​​When you begin to dig into the features available to you while setting up your account on any platform, take time to understand what the variables are and how they may impact your meeting or webinar.  Often there will be account settings, meeting options, webinar tools and personal application preferences that can make an impact on your event delivery.

​​LIVE OR PRE-RECORDED?

​​While meetings will be live for the most part, they may include sharing and showing some pre-recorded content. Webinars, however, may be completely live, fully pre-recorded, or a hybrid of the two. A live webinar is done in real-time with the presenter and attendees. Both are in the webinar platform together and interacting live. This type of event should consider additional presenter support, especially if more than a dozen or so attendees are expected. Presenters can easily adapt content on the fly based on the needs of the attendees and are able to respond to questions as they come up. It is much more difficult for a presenter to engage in live chat or manage polls and questions if they do not have additional presenter support though. We’re curating a list of webinar roles and expectations to help you identify what might be useful for your virtual event that will be available later this month.

​​While live feels most engaging for a presenter and many attendees assume the presenter is live, please know that pre-recording for a “live” webinar is quite common! Recording the presentation ahead of time and then playing a well-edited version for the “live” webinar allows the presentation to flow without much interruption, although natural pauses, breaks and live voicing can be included in the event. When content is pre-recorded, and then shown in a “live” webinar, this usually indicates that the subject matter expert is fully engaged in the chat. This allows attendees multiple ways to engage with the content, from watching and listening to the presentation, to chatting with other attendees and the presenter at the same time. Pre-recording content in advance also means you can more easily get by with less support on the call - the presenter, if comfortable, could manage the entire live event by themselves depending on the number of participants and level of conversation or engagement expected in the chat.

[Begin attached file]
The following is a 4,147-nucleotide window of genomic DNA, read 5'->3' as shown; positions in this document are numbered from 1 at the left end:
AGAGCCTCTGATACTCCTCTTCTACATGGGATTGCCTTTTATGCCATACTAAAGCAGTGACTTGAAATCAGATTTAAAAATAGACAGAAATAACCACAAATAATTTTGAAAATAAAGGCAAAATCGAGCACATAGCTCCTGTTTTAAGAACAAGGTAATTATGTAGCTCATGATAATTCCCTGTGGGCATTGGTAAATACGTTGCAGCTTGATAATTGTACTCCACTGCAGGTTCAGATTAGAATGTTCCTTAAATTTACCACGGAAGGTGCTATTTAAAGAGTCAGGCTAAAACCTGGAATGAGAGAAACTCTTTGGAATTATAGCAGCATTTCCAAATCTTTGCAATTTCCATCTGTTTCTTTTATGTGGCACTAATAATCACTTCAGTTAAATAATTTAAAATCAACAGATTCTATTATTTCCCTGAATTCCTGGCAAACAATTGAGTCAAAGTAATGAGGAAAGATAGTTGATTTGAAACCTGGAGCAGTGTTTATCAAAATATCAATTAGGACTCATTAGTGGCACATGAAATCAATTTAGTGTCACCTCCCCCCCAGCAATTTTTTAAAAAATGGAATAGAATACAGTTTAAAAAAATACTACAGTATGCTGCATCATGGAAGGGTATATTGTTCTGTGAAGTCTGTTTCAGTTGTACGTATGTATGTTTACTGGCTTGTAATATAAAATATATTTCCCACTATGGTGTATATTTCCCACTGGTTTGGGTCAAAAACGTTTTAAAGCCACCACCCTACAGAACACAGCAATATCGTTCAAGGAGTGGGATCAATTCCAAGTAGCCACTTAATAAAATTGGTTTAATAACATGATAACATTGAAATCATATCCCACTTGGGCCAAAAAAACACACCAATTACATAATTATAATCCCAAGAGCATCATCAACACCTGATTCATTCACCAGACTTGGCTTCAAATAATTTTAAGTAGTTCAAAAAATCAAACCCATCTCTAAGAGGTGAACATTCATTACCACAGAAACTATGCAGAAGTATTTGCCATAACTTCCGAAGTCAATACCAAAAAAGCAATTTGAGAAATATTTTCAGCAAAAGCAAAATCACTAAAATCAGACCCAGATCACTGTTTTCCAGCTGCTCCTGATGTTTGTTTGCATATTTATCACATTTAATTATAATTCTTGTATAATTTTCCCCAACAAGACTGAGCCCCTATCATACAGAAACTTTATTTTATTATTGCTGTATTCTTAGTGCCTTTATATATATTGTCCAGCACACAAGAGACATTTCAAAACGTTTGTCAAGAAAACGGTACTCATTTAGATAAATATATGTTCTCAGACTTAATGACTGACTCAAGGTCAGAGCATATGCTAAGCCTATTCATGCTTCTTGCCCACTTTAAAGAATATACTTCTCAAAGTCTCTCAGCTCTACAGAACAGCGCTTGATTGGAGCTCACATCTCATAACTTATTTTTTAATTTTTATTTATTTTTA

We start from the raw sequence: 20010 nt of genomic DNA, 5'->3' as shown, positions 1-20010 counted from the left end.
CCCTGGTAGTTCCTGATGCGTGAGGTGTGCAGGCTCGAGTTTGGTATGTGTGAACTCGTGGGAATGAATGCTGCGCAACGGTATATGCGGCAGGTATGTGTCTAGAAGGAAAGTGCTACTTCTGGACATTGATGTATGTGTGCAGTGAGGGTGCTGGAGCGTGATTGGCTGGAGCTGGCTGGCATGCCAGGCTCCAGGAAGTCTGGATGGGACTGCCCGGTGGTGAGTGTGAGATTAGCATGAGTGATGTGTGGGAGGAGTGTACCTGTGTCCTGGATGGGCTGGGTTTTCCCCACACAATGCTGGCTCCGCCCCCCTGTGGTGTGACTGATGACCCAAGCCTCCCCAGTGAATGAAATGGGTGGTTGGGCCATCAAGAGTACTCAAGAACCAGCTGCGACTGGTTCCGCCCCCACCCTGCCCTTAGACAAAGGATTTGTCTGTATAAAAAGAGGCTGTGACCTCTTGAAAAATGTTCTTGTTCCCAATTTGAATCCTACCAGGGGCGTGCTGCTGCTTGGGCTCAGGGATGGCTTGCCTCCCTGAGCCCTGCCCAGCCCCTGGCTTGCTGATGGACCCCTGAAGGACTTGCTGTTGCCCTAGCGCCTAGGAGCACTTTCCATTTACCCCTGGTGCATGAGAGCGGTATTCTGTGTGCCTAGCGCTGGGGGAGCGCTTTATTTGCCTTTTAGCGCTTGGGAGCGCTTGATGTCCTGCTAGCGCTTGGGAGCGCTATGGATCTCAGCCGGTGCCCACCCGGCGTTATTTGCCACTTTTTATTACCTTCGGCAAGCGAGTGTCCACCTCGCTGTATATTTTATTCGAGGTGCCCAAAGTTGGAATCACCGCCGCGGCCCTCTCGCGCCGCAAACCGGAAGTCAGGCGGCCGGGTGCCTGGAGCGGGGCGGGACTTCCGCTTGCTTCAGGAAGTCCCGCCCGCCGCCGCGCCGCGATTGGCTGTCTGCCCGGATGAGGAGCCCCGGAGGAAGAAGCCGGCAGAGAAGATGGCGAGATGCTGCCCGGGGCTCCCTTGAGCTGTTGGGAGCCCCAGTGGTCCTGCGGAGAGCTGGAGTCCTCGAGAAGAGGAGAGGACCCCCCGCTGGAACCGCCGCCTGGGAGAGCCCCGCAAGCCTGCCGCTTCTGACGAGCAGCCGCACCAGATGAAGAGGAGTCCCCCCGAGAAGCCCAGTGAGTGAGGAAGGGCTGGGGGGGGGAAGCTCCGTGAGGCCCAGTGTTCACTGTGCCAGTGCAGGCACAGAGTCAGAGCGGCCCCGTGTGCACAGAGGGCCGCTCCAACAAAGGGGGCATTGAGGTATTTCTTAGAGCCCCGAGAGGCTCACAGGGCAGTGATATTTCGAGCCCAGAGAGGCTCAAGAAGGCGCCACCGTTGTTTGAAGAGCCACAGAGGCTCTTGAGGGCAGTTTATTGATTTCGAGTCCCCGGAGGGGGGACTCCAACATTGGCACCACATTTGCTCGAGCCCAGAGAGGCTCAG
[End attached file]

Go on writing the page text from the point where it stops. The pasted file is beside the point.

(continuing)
​​Of course, recorded content without an interactive chat is an entirely separate option and is usually referred to as “on demand” content.

​​Consider the objective of the event, the desired outcomes, the comfort level and skills of the presenter, planned level of engagement, the tools at your disposal, and of course your participants’ experience. Pulling all of that information together will help you choose the best method of delivery when providing your content to attendees.